Pitmaster Pastor: Trinity Baptist’s Clay Robinson Combines Childrens’ and Sports Ministries with Passion for Barbecue

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KEYSTONE HEIGHTS–If you’re looking for the best barbecue in the Keystone Heights area, you might want to follow your nose to the Trinity Baptist Church ball fields on Friday nights during its fall and winter sports seasons.

While most of the 800 to 1,000 people who attend each week are there to cheer on their children as they play soccer in the fall and flag football in the winter, you may find some who are just there for the pulled pork barbecue.

And who could blame them or the parents who see the barbecue as a major bonus? The pork is slow-roasted in a wood-burning smoker the better part of each Friday, before it gets tightly wrapped up to “sit in its goodness” for a while before being chopped up for sandwiches and pork nachos for the evening’s games.

For just $5 you can get a pulled pork sandwich, chips and a drink. So affordable, right? Pay attention to the bottle of sauce there on the concession stand counter. You’ll want to pour some of that tasty sauce on your sandwich like all the locals do. Some call it Game Day Sauce and some call it Trinity Sauce, but everyone agrees it’s delicious.

“Bottom line is it’s God. I can’t explain it. I couldn’t plan any of this the way it happened. I don’t think barbecue is something that every church needs to tackle, but it works here in Keystone.”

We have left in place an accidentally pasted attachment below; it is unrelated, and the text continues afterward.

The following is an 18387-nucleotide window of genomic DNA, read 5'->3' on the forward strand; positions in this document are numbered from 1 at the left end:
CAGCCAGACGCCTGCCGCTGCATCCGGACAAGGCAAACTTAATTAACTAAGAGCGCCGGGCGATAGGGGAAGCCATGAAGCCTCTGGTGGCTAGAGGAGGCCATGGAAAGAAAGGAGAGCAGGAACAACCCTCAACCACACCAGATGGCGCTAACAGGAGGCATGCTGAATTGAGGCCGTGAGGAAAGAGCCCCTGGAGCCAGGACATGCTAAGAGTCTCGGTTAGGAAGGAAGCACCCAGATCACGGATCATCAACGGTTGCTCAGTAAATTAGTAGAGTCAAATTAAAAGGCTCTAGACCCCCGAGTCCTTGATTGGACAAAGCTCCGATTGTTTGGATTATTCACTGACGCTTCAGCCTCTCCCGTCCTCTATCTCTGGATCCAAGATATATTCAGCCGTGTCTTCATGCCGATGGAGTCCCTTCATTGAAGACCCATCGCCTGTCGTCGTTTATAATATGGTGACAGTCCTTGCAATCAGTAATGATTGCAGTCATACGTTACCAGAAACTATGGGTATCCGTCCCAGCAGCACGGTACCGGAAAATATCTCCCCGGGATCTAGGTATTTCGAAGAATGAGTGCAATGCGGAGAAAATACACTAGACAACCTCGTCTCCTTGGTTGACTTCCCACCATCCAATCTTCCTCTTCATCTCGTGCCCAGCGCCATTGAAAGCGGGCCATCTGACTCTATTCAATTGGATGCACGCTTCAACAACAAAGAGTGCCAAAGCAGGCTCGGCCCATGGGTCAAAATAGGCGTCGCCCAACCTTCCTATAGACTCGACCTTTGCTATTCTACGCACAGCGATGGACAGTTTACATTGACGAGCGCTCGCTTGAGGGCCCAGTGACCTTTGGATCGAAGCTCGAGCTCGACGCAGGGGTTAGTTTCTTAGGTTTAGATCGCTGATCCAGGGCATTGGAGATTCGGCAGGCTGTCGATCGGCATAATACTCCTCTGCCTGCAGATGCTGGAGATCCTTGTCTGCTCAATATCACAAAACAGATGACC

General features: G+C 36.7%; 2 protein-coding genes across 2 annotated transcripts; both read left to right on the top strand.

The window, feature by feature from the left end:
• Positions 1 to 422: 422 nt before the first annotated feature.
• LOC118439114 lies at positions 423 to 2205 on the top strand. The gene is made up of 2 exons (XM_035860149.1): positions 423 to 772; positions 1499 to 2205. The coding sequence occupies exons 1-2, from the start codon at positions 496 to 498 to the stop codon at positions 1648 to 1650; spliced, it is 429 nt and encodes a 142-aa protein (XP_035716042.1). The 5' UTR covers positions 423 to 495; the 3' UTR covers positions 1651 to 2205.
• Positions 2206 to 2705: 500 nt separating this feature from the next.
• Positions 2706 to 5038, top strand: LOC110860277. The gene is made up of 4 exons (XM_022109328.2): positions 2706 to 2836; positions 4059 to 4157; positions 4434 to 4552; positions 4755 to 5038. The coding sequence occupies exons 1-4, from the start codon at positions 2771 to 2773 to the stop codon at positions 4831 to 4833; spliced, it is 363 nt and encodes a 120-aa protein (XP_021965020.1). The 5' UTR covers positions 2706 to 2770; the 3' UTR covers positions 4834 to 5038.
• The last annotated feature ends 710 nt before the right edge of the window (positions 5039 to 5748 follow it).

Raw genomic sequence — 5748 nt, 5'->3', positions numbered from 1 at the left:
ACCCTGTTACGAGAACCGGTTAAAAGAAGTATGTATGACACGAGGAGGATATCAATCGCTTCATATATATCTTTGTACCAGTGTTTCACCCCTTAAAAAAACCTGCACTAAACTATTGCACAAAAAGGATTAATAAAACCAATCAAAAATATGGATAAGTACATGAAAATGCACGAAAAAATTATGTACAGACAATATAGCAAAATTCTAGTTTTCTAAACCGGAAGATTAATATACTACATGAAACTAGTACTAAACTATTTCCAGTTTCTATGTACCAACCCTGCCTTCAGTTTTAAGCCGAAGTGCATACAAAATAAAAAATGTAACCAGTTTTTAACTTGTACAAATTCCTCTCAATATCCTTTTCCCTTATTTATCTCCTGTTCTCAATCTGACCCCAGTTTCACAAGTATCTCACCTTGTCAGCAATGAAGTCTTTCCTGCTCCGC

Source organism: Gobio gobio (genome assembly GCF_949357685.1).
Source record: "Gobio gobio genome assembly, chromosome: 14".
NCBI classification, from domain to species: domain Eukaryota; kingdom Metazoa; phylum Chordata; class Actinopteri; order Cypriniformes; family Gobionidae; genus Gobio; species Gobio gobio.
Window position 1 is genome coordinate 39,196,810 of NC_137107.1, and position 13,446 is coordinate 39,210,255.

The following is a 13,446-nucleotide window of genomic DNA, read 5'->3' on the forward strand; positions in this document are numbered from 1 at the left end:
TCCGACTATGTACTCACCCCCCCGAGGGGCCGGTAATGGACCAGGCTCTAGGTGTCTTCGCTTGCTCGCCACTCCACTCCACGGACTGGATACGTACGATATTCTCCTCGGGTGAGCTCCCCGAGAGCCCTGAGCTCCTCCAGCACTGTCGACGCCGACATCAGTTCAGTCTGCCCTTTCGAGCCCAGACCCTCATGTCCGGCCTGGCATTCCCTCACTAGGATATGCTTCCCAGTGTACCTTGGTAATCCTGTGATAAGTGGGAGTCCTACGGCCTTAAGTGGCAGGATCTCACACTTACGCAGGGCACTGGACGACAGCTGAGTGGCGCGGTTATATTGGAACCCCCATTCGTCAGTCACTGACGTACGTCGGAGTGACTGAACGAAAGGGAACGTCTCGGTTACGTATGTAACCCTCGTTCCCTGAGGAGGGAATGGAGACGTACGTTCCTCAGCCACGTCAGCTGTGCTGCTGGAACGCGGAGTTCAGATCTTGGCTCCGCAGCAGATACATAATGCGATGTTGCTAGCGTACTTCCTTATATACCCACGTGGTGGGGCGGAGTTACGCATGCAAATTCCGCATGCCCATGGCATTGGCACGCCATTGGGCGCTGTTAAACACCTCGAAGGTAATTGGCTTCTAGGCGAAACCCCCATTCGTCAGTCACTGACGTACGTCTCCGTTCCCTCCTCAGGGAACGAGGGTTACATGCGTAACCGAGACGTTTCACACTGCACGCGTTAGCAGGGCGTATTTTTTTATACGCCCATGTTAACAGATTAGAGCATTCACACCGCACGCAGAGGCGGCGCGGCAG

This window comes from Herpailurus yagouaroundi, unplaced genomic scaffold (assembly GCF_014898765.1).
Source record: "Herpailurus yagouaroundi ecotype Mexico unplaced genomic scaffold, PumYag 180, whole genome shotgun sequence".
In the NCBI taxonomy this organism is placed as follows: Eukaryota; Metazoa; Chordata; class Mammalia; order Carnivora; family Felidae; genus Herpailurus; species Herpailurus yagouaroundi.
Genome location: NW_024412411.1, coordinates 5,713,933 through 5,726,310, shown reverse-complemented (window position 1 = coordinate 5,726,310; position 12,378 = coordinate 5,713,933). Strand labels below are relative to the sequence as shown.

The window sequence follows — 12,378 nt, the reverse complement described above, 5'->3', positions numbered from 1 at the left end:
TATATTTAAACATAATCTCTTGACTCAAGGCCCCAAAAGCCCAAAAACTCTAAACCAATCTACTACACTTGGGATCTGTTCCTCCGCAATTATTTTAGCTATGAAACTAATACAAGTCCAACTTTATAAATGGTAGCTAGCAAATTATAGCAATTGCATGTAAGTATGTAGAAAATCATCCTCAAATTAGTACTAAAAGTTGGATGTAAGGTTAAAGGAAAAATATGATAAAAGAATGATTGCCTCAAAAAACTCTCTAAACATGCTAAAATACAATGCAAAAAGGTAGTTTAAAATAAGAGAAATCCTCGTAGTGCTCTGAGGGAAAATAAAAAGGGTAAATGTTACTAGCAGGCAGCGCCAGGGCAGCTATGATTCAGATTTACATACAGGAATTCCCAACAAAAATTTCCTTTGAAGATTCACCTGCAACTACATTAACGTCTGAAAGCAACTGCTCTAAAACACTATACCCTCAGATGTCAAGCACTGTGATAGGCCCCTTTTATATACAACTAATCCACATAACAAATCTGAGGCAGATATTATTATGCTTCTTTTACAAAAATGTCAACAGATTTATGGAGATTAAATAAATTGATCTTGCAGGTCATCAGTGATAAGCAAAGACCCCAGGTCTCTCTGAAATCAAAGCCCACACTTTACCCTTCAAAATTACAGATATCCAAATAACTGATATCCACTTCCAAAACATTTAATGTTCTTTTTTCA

Clay Robinson Pastor to Children and Families, Trinity Baptist Church, Keystone Heights

Behind the sports league, the barbecue and the sauce is Clay Robinson, the church’s pastor to children and families, who’s also known as – what else – the pastor of barbecue. The barbecue sandwiches – along with the ribs and roasted pork butts he sells to University of Florida Gator football fans prior to home games – not only helps support the sports and children’s ministries, but other things too like camp for his referees and prizes like fishing trips for the church’s ministry to children. For the recent Florida-Georgia matchup, he and his barbecue crew sold a record 92 slabs of ribs!

While Robinson has become well known around town for his barbecue skills, he gives all the credit to God.

“Bottom line is it’s God,” he said “I can’t explain it. I couldn’t plan any of this the way it happened. I don’t think barbecue is something that every church needs to tackle, but it works here in Keystone.”

In addition to ball games, funerals and other church events at Trinity, Robinson also often prepares barbecue for the high school football teams, back-to-school events for teachers and the like. He said barbecue opens doors that normally wouldn’t be open to a pastor.

But it hasn’t always been this way. Originally from South Carolina, Robinson kind of just stumbled into the barbecue arena after he became Trinity’s children’s pastor about 10 years ago. After moving to Florida, he was missing the good barbecue from South Carolina he had grown up with, so he started making his own.

“I never cooked barbecue until I moved here. I had to learn how to do it. YouTube and stubbornness will get you a long way,” he said with a laugh. “I thought about calling it homesick barbecue, but having the word ‘sick’ in your food title is not a good PR move.”